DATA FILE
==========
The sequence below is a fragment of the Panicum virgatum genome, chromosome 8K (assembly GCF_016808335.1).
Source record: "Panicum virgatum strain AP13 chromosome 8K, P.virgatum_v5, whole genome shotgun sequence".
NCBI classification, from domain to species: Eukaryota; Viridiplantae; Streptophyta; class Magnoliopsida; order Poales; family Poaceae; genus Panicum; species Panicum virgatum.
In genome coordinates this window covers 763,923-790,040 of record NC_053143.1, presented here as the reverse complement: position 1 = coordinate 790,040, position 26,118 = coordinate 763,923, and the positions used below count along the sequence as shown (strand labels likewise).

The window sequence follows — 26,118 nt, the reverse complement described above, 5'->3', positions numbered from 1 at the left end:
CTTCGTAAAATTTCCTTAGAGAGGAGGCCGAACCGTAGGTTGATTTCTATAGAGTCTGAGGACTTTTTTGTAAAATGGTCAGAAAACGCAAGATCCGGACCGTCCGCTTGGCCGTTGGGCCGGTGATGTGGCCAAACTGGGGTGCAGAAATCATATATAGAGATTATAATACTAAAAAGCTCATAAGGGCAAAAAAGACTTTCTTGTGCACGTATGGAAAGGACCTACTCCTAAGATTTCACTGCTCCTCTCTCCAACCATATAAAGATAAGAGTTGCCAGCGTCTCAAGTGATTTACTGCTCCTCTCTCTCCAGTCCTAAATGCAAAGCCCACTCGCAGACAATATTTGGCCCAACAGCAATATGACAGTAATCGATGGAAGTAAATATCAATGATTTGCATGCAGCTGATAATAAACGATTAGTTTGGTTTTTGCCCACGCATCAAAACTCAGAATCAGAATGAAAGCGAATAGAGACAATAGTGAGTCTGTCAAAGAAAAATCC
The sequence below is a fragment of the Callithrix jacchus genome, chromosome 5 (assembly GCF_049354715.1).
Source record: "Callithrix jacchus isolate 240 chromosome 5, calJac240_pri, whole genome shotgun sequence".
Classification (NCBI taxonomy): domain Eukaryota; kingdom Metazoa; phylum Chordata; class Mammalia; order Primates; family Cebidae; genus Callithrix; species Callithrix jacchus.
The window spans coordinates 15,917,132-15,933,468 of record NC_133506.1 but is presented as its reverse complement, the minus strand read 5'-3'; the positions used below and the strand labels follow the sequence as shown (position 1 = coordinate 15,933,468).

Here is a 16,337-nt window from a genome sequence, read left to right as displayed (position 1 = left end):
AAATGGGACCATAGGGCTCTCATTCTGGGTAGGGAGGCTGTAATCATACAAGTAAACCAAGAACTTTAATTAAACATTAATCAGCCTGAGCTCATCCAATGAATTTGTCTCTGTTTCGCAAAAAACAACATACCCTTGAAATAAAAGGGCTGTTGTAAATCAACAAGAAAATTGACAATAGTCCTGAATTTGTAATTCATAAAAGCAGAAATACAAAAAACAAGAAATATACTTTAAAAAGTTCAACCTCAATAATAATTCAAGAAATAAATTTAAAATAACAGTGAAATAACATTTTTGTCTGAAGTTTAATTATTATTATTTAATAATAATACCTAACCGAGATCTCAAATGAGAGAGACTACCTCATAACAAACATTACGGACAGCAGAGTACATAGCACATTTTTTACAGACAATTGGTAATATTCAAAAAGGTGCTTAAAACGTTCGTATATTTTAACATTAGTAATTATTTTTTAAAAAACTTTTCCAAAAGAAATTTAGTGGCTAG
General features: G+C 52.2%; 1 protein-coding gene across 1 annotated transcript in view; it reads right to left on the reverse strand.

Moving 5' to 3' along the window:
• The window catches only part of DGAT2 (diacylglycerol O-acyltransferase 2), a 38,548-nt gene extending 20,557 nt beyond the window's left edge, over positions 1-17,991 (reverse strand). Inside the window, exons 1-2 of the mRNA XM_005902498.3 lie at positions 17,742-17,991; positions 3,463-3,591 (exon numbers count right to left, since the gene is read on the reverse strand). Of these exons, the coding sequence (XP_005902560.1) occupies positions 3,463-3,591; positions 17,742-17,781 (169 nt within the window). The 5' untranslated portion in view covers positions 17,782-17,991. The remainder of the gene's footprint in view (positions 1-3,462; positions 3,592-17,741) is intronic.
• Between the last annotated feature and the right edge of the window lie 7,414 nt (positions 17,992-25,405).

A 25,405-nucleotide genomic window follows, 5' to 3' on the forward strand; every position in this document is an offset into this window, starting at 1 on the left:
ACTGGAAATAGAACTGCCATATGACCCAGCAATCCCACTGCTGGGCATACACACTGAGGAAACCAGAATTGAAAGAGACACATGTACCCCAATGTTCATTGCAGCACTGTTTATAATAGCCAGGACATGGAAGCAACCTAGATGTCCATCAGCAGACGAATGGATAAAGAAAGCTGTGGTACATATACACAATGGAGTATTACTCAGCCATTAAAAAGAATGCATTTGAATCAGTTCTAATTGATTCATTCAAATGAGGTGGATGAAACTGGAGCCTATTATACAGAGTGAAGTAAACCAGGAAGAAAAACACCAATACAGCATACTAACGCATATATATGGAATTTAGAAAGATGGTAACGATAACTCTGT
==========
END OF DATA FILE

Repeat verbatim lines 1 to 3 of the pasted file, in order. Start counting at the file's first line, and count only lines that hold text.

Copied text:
The sequence below is a fragment of the Panicum virgatum genome, chromosome 8K (assembly GCF_016808335.1).
Source record: "Panicum virgatum strain AP13 chromosome 8K, P.virgatum_v5, whole genome shotgun sequence".
NCBI classification, from domain to species: Eukaryota; Viridiplantae; Streptophyta; class Magnoliopsida; order Poales; family Poaceae; genus Panicum; species Panicum virgatum.